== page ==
Cosmic shear and halo abundances: analytical versus numerical results
K. Reblinsky 1,
G. Kruse 1,
B. Jain 2 and
P. Schneider 1
Received 25 June 1999 / Accepted 17 September 1999
The aperture mass has been shown in a series of recent publications to be a useful quantitative tool for weak lensing studies, ranging from cosmic shear to the detection of a mass-selected sample of dark matter haloes. Quantitative analytical predictions for the aperture mass have been based on a number of simplifying assumptions. In this paper, we test the reliability of these assumptions and the quality of the analytic approximations, using ray-tracing simulations through a cosmological density field generated by very large N-body simulations. We find that those analytic predictions which take into account the non-linear evolution of the matter distribution, such as the dispersion of the aperture mass and the halo abundance, are surprisingly accurately reproduced with our numerical results, whereas the predictions for the skewness, based on quasi-linear theory, are rather imprecise. In particular, we verify numerically that the probability distribution of the aperture mass decreases exponentially for values much larger than the rms. Given the good overall agreement, comparisons between the observed distribution of the aperture mass and the theoretical values provide a powerful tool for testing cosmological models.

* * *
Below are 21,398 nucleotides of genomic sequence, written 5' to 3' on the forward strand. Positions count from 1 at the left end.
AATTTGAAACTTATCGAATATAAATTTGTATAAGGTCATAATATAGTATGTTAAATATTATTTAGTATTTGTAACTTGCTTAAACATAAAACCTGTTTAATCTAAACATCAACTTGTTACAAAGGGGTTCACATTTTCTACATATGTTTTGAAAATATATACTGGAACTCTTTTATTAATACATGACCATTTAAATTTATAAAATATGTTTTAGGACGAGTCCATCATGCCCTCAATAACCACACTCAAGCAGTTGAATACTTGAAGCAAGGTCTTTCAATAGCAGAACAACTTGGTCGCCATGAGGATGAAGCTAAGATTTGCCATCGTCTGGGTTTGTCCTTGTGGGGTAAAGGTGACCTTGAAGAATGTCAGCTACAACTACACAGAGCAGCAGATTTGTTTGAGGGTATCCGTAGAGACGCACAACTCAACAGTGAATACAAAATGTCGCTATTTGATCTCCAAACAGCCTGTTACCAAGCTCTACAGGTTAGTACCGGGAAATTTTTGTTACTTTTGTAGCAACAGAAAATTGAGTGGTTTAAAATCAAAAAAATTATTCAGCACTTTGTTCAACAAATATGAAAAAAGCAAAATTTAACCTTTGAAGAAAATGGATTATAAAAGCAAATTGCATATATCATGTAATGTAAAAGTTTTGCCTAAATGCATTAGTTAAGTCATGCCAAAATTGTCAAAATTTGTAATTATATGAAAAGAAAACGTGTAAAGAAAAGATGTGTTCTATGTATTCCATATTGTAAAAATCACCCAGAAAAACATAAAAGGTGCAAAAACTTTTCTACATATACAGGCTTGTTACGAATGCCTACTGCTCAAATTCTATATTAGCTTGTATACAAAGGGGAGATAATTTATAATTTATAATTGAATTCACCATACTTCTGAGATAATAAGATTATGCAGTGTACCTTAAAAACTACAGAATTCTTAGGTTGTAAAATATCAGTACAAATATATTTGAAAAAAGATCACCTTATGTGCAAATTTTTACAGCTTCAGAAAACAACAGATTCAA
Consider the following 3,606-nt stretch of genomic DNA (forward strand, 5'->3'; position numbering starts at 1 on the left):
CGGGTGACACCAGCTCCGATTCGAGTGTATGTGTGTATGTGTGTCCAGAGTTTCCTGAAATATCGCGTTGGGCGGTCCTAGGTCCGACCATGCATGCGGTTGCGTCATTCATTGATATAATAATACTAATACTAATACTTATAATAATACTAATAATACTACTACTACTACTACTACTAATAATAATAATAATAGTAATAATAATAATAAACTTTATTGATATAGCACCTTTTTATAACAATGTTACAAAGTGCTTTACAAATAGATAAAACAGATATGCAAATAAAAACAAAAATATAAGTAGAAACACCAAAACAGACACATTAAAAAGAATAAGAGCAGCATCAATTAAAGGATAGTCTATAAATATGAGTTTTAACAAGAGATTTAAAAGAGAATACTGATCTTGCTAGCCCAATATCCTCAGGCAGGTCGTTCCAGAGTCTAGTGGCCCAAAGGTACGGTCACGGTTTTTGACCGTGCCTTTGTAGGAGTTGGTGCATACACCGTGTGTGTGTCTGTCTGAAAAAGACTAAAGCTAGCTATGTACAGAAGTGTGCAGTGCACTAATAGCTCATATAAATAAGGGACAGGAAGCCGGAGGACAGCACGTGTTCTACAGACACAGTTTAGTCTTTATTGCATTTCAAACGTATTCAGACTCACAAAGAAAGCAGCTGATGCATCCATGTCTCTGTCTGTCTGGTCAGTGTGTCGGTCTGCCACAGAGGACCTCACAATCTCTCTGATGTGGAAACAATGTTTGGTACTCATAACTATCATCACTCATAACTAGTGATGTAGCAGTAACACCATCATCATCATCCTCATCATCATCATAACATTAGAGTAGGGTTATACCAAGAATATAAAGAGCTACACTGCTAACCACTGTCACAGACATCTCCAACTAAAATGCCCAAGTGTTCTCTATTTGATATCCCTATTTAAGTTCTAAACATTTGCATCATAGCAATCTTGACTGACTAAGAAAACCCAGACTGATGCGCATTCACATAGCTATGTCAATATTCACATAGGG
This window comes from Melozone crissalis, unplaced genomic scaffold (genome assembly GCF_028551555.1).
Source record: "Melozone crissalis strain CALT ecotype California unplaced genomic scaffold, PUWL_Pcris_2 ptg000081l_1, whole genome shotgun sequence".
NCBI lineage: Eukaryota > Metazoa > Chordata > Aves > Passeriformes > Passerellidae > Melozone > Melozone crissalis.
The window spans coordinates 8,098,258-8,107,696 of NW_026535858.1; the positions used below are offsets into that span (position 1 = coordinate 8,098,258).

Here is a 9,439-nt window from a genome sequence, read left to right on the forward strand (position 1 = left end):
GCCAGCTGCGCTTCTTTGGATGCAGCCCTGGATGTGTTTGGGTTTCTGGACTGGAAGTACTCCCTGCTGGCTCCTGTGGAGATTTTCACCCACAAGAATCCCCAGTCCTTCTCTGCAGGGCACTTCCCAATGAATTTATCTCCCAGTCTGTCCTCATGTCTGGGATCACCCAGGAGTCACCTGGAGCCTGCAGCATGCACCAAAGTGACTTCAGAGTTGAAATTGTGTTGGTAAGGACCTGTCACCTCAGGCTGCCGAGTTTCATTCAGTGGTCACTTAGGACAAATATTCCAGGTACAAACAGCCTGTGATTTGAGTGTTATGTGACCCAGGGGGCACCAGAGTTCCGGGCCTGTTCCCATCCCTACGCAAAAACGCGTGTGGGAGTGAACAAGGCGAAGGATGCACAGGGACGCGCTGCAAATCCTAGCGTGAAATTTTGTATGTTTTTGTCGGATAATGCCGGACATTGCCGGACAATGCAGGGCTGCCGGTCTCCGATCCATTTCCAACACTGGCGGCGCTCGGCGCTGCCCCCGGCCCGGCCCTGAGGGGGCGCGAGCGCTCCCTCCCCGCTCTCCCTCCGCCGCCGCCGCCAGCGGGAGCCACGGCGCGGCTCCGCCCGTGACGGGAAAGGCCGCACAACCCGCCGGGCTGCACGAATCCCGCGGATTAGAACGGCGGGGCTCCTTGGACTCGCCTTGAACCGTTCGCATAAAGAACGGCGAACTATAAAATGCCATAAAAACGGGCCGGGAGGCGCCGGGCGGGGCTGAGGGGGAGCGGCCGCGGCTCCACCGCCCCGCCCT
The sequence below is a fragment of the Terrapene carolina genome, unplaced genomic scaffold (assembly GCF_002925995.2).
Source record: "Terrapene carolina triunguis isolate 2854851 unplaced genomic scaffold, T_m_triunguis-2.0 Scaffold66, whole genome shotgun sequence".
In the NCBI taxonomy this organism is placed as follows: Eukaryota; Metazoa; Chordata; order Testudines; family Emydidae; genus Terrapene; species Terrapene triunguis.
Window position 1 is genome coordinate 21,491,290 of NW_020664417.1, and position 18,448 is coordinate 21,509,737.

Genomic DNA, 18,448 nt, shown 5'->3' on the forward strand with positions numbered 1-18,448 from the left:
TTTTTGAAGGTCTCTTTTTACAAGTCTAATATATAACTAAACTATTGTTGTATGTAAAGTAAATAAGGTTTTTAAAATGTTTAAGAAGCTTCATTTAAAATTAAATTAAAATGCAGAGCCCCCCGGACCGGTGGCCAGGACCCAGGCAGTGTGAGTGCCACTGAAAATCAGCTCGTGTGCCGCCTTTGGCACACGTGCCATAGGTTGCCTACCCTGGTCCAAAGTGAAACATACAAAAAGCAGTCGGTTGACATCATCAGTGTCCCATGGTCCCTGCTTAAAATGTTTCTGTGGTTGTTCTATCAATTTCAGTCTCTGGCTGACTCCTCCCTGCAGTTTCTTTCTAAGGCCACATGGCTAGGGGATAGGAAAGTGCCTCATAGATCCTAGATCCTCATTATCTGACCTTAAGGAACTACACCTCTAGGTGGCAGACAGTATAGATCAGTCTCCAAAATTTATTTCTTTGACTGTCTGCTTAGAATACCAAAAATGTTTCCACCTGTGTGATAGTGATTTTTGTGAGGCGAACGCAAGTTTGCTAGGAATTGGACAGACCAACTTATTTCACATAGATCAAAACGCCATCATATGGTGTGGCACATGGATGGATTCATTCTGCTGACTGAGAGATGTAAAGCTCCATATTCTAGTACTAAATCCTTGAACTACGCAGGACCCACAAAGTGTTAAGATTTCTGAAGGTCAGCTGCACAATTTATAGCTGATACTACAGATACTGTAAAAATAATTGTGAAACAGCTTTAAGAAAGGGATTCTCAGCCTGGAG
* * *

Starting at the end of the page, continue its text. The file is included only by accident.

Key words: cosmology: theory cosmology: dark matter cosmology: gravitational lensing cosmology: large-scale structure of Universe methods: numerical
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© European Southern Observatory (ESO) 1999
Online publication: November 16, 1999